9), as such bodies "lacked autonomy: they were bearers of meaning rather than makers of meaning." And yet, Kerr's outward gestures now separate her from the peaceful suffrage marchers; she both steps into the man's space and challenges it with her body language, conflating the pleasure of speaking out with the danger of doing so in the same way we see the NOW marchers do and the NYRW protestor do (Figs.
4), a demonstration that Robin Morgan organized with her group, the New York Radical Women (NYRW) at the 1968 Miss America Pageant in Atlantic City, New Jersey.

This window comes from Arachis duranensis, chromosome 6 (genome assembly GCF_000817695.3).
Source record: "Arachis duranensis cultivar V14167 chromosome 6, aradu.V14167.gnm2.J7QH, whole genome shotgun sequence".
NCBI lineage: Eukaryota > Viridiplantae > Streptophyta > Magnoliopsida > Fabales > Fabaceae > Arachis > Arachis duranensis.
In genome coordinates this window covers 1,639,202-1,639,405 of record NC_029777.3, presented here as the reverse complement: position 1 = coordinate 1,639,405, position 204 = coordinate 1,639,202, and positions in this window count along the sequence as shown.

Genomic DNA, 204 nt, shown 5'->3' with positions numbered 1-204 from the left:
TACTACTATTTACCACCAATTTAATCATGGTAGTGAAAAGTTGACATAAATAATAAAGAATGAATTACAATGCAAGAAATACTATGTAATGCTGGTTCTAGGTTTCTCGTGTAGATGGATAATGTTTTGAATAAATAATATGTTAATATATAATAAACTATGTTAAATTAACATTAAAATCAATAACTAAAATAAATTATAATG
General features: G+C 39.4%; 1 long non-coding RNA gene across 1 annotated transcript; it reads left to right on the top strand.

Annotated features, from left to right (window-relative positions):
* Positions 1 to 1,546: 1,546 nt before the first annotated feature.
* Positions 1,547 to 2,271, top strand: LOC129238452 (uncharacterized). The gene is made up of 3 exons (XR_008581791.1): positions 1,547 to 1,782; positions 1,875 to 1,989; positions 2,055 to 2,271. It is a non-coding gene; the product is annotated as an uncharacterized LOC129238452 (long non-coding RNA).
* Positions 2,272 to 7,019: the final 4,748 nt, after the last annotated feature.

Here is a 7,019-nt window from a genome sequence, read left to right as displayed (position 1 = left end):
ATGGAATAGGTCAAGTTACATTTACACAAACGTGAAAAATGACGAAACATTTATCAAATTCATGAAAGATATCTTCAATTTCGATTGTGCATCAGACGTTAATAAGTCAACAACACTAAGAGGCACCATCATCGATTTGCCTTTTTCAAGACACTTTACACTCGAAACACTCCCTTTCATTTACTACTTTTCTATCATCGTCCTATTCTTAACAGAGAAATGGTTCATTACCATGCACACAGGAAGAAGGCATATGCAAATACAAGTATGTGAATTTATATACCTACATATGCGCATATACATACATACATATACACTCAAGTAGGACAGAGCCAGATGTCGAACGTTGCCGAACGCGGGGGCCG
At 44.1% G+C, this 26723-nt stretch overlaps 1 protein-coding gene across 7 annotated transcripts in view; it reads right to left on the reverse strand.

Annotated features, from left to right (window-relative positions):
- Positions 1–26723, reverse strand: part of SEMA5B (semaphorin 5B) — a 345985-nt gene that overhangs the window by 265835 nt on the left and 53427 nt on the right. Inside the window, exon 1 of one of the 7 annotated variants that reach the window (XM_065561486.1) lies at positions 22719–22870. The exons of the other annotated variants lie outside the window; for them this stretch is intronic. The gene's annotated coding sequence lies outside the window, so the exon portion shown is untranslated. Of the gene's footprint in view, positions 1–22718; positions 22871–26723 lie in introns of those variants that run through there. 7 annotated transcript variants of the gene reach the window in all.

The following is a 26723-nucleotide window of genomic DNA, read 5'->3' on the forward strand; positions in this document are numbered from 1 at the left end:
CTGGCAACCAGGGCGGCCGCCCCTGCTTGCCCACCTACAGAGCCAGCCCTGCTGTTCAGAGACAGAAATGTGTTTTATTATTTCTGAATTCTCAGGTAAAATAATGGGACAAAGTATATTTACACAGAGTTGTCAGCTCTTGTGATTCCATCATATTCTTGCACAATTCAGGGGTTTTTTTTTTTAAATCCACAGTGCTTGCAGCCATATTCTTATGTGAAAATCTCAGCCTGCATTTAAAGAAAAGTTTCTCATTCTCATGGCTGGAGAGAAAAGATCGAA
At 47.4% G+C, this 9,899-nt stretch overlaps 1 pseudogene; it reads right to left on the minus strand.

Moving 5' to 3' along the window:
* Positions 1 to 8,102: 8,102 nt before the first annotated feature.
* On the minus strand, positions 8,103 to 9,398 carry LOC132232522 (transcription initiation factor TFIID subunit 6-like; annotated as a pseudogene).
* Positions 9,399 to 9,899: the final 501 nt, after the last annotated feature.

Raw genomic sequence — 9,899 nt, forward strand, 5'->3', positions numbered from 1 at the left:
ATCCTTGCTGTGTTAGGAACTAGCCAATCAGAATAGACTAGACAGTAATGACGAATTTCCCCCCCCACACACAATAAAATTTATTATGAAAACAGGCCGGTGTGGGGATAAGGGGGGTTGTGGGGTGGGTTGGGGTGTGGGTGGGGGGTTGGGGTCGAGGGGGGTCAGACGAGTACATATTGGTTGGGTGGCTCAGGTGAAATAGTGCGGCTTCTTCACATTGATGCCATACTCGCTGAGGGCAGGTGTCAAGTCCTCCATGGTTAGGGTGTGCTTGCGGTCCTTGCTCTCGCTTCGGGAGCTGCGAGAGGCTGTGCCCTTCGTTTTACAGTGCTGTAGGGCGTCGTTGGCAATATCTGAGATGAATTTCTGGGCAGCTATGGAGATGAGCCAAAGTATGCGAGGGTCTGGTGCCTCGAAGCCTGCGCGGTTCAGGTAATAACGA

The NYRW posters conform to Hays Harper's characterization of first-wave suffrage intent: They "were made by convinced individuals with no commercial motives.
10) and the NYRW protestor's blissful disregard for propriety (Fig.
Feminists from NYRW donned funeral attire and organised a drum corps, while feminists from other groups provided songs written especially for the occasion.
Nonetheless, NYRW and other Burial participants admonished the Brigade for enacting a similarly 'powerless' and 'ineffective' feminine role by appealing to Congress to end the war.
During the burial itself, the symbolic interment of this femininity at Arlington Cemetery--the U.S.'s national military cemetery--allowed NYRW members and other feminists to mount their challenge to this normative femininity, delineate its connections to war and peace, and begin to chart an alternative roles and ideals for women.